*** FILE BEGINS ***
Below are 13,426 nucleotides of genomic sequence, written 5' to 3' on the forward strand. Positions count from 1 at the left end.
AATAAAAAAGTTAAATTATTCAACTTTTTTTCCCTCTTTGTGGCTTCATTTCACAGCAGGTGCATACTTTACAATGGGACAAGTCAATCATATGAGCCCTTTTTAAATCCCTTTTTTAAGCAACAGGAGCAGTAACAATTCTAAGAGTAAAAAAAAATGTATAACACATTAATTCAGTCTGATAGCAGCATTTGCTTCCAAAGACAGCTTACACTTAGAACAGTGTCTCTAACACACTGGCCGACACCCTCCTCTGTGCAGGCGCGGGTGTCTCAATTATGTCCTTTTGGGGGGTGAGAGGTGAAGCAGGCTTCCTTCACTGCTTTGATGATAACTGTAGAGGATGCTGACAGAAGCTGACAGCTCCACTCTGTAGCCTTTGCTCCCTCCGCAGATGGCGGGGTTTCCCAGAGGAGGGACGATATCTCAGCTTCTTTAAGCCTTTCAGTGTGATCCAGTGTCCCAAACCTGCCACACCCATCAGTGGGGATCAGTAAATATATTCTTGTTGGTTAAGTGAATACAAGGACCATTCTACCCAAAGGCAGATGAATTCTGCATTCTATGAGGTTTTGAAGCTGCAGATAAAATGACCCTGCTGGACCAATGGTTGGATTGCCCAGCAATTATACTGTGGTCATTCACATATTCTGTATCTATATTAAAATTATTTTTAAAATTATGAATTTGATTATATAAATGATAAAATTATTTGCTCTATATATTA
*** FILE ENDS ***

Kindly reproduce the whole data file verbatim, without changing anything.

Below are 13,426 nucleotides of genomic sequence, written 5' to 3' on the forward strand. Positions count from 1 at the left end.
AATAAAAAAGTTAAATTATTCAACTTTTTTTCCCTCTTTGTGGCTTCATTTCACAGCAGGTGCATACTTTACAATGGGACAAGTCAATCATATGAGCCCTTTTTAAATCCCTTTTTTAAGCAACAGGAGCAGTAACAATTCTAAGAGTAAAAAAAAATGTATAACACATTAATTCAGTCTGATAGCAGCATTTGCTTCCAAAGACAGCTTACACTTAGAACAGTGTCTCTAACACACTGGCCGACACCCTCCTCTGTGCAGGCGCGGGTGTCTCAATTATGTCCTTTTGGGGGGTGAGAGGTGAAGCAGGCTTCCTTCACTGCTTTGATGATAACTGTAGAGGATGCTGACAGAAGCTGACAGCTCCACTCTGTAGCCTTTGCTCCCTCCGCAGATGGCGGGGTTTCCCAGAGGAGGGACGATATCTCAGCTTCTTTAAGCCTTTCAGTGTGATCCAGTGTCCCAAACCTGCCACACCCATCAGTGGGGATCAGTAAATATATTCTTGTTGGTTAAGTGAATACAAGGACCATTCTACCCAAAGGCAGATGAATTCTGCATTCTATGAGGTTTTGAAGCTGCAGATAAAATGACCCTGCTGGACCAATGGTTGGATTGCCCAGCAATTATACTGTGGTCATTCACATATTCTGTATCTATATTAAAATTATTTTTAAAATTATGAATTTGATTATATAAATGATAAAATTATTTGCTCTATATATTA